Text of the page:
One would be forgiven if they thought summer break had come early.

With schools closed through mid-April, many children can be seen running around neighborhoods playing pickup games of basketball or furiously attacking each other with water guns.

Students across Mississippi suddenly became homeschoolers and now have a lot more free time on their hands, but McComb School District Superintendent Dr. Cedrick Ellis said that does not mean they should be treating this time like summer break.

McComb schools recently pulled hoops off of basketball goals at Summit Elementary and Higgins Middle schools to keep students from playing after Summit Mayor Percy Robinson called the school administration and said he noticed large groups of children playing basketball at the elementary.

Magnolia officials recently took down basketball hoops and removed swings from swing sets in an effort to keep kids out of Central Park.

The moves come as local mayors issued executive orders based on the guidelines the Centers for Disease Control put in place, which enforces social distancing and limiting groups to 10 or less.

“As a school district, we are to adhere to what the mayor has put in place. If we can do anything in our power to help the mayor, we will,” Ellis said.

Ellis stressed the importance of following the CDC guidelines and wants children and their parents both to know the severity of the situation, not just in the community but around the world.

“We want our young people to take this seriously because they have loved ones that they need to protect as well,” he said. “We apologize if this is inconveniencing any of our students and our parents, but this is something we have to adhere to.”

Ellis said if the community as a whole does not take the virus seriously, progress to curb its spread will slow down significantly. He added that all parents are their children’s role models, and parents should model the behavior they want their children to follow.

“We can get back to a sense of normal life if we follow these guidelines, but if we don’t, it will only take longer,” he said. “If we totally disregard what our health officials are telling us, I don’t know how we can turn this around.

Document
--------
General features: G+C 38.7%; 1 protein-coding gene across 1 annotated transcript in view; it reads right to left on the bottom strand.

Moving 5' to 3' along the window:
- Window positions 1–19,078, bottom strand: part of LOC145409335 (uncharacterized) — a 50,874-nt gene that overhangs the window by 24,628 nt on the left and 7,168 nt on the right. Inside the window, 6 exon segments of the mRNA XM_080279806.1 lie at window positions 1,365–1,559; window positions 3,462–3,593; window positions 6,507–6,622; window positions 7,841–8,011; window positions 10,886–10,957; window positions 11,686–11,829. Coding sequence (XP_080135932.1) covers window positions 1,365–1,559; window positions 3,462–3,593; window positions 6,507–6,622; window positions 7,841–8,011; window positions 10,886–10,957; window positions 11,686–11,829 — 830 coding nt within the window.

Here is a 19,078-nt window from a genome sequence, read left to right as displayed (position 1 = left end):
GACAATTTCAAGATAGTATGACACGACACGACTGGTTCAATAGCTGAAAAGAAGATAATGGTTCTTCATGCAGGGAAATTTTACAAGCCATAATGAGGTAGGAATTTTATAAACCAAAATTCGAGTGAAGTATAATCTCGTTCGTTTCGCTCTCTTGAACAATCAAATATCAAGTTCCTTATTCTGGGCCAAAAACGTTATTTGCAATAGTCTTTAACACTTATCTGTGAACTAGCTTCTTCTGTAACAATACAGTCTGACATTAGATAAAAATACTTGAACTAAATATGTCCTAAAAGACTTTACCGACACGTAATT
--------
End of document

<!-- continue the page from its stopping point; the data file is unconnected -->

Ellis said the district plans to follow any recommendations to protect the lives of the children they serve.

“We love our scholars. We love our children in McComb, and we love all the kids in Pike County,” Ellis said. “We don’t want anything to happen to any child in Pike County. It is my hope that any child and parent in Pike County knows we are trying to protect them and protect their lives.”

North Pike Superintendent Dennis Penton agreed with Ellis and said all students and parents need to follow the guidelines of the CDC, but that does not mean children are strictly confined in their home.

Penton encouraged children to spend time outside with their parents. He said it is important to get fresh air and spend time outside to ward off the cabin fever the may come as a result of the prolonged quarantine.

“Get outside of the house and enjoy the outdoors and sunshine with your parents,” Penton said, but he stressed that students should limit the number of people they interact with to family members only. “Do not congregate in the neighborhood because it is a communicable disease.”

South Pike Superintendent Dr. Donna Scott said her school district is taking the virus seriously as well and has put resources online to aid in learning, but she plans to add language to its Facebook page and website about CDC guidelines.

“We are doing all that we can by putting resources online,” Scott said. “We will certainly try to keep them as informed as possible.”

She said the most important thing a parent can do it to encourage their child to keep up with their work daily and worry less about grades and more about keeping up learning skills.

“Parents need to understand that it’s important that students are working on the packets. This is a challenging time, and it is not learning like in the classroom, so it is going to require much more from the students to stay on task.”

She said if students have internet, they should navigate the district’s provided websites because they have games and activities for students to spend time on instead of going outside in large groups.

“This is something none of us faced before,” she said.

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